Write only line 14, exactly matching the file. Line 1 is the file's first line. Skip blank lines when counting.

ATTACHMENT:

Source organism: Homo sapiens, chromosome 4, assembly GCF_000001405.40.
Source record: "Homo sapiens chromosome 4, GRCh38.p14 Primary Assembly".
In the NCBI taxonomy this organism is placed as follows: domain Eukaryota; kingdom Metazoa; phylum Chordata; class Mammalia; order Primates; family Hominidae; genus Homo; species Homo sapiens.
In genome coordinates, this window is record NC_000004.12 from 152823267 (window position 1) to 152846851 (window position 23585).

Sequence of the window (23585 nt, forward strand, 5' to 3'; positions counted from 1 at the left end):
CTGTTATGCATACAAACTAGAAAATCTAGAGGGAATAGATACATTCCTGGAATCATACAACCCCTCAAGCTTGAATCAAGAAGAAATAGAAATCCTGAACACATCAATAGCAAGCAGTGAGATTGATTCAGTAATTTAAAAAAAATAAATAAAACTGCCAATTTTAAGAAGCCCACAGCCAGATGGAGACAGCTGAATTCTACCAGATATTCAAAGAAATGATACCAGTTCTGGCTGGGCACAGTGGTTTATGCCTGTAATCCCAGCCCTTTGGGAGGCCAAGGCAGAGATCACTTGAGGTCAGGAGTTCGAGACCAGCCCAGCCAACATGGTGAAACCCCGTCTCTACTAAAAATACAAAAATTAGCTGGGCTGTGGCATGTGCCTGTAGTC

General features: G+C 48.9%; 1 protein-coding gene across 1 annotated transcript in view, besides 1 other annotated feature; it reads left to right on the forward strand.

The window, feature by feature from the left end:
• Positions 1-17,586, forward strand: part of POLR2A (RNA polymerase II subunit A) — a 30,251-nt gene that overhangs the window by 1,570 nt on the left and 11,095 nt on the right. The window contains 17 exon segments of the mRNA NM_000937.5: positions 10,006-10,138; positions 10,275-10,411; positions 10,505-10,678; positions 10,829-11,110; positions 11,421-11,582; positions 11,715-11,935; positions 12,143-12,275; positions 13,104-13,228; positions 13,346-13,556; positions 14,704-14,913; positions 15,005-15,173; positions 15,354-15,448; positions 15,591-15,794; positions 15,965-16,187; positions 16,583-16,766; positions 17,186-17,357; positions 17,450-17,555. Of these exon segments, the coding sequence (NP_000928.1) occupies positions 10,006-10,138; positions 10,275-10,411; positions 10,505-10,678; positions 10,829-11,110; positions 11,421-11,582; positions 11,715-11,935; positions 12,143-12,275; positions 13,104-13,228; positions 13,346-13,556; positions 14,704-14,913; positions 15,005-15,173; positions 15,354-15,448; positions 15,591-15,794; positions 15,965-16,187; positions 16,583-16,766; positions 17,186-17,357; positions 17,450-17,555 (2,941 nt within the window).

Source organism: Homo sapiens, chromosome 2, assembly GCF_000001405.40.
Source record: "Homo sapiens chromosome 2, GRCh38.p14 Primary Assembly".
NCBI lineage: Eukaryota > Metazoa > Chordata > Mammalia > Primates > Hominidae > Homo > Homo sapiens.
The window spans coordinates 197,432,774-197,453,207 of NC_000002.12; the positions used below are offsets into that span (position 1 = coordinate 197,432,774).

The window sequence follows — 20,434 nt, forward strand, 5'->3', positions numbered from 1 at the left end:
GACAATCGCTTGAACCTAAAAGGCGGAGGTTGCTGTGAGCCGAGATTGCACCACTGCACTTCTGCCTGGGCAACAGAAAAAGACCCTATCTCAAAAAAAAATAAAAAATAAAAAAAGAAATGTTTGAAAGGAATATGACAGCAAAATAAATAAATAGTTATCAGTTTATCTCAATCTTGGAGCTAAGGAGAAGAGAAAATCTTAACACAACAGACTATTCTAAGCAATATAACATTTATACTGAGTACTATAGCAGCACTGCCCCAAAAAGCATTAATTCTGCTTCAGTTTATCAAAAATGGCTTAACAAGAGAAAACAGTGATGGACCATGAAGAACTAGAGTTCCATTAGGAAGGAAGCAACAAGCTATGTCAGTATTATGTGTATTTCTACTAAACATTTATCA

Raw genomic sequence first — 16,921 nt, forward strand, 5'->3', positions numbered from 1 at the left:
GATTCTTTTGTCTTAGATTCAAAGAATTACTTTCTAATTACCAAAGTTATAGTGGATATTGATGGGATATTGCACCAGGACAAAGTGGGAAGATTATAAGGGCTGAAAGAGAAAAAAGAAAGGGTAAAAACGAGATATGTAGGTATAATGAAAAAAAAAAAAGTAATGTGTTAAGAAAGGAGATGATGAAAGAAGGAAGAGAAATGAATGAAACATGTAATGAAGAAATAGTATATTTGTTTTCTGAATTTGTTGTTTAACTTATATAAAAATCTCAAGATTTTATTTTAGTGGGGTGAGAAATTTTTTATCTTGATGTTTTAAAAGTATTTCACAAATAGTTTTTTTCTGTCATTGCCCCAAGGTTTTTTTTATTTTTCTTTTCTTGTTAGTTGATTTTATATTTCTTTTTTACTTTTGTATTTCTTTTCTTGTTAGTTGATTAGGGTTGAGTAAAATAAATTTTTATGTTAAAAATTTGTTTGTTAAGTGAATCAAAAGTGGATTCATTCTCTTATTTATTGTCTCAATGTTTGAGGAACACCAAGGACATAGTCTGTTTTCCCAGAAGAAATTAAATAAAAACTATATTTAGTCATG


The window sequence follows — 20,434 nt, forward strand, 5'->3', positions numbered from 1 at the left end: